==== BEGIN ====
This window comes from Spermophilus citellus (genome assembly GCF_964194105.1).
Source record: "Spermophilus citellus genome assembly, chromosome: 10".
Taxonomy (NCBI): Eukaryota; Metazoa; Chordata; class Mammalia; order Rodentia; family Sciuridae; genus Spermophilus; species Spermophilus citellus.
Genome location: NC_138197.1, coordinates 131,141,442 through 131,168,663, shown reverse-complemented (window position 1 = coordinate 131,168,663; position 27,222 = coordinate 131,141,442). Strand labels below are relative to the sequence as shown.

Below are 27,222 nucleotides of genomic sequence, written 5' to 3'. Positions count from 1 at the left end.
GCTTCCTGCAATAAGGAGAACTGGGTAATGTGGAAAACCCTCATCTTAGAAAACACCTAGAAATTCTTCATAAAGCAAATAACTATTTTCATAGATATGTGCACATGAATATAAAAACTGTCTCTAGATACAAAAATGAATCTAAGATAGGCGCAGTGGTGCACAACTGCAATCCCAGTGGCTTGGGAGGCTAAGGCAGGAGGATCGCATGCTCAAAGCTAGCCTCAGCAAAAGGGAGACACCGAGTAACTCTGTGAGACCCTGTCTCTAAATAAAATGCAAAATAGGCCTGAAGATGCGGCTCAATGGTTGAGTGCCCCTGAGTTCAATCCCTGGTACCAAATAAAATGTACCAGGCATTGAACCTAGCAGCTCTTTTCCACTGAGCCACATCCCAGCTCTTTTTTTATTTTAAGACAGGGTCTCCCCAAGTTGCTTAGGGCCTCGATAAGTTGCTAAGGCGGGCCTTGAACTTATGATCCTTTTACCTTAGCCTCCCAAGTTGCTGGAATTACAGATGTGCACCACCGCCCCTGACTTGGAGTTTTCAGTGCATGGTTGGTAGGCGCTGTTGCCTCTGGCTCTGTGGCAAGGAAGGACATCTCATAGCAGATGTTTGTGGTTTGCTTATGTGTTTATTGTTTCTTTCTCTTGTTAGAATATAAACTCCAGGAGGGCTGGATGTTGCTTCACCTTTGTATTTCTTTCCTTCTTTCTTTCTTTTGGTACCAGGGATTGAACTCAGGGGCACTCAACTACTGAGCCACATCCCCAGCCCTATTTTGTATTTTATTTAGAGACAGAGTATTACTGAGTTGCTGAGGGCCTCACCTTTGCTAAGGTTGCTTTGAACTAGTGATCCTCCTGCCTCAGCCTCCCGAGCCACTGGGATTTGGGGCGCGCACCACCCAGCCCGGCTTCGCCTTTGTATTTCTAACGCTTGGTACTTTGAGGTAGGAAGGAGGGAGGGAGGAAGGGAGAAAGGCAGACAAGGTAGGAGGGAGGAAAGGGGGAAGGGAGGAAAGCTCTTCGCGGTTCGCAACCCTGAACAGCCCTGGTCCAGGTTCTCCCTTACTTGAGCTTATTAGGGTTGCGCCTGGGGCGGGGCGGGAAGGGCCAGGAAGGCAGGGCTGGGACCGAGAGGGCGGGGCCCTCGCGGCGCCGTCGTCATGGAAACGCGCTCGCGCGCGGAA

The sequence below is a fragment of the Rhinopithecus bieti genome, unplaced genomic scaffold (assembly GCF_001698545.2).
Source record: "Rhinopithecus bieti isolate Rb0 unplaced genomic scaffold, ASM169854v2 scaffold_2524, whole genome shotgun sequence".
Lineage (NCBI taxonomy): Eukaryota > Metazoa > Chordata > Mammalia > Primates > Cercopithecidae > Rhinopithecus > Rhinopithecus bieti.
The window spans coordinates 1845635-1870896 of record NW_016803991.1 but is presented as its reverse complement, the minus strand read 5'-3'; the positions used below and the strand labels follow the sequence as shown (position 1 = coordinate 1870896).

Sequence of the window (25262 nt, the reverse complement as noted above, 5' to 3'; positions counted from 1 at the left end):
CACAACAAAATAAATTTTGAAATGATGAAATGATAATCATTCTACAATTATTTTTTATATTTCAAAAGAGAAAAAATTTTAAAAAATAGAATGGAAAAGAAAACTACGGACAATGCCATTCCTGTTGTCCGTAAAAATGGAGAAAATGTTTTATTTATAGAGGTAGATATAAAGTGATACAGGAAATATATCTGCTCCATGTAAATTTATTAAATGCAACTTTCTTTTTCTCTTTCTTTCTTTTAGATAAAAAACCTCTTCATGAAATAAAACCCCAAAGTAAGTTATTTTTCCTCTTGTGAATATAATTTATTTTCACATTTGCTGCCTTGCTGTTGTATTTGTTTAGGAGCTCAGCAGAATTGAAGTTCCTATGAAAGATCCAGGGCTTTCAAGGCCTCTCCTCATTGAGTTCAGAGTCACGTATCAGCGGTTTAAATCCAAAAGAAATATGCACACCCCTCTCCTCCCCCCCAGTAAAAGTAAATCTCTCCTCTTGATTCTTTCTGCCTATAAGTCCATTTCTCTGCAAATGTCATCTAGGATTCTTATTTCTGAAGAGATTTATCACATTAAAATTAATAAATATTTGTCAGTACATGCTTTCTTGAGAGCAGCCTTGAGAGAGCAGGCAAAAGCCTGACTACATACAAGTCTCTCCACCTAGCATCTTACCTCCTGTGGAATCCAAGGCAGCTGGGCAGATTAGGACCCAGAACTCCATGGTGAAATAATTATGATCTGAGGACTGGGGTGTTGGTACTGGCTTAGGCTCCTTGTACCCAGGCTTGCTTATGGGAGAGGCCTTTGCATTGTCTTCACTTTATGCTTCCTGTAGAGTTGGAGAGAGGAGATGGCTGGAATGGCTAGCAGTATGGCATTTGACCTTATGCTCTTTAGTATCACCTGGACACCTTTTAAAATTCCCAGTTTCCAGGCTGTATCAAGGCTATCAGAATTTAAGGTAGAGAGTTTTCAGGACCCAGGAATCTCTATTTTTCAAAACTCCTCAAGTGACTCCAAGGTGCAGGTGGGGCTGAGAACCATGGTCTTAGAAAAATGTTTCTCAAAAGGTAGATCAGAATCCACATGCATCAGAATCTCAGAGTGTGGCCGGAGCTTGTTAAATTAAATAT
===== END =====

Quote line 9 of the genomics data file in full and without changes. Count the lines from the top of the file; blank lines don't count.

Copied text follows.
Lineage (NCBI taxonomy): Eukaryota > Metazoa > Chordata > Mammalia > Primates > Cercopithecidae > Rhinopithecus > Rhinopithecus bieti.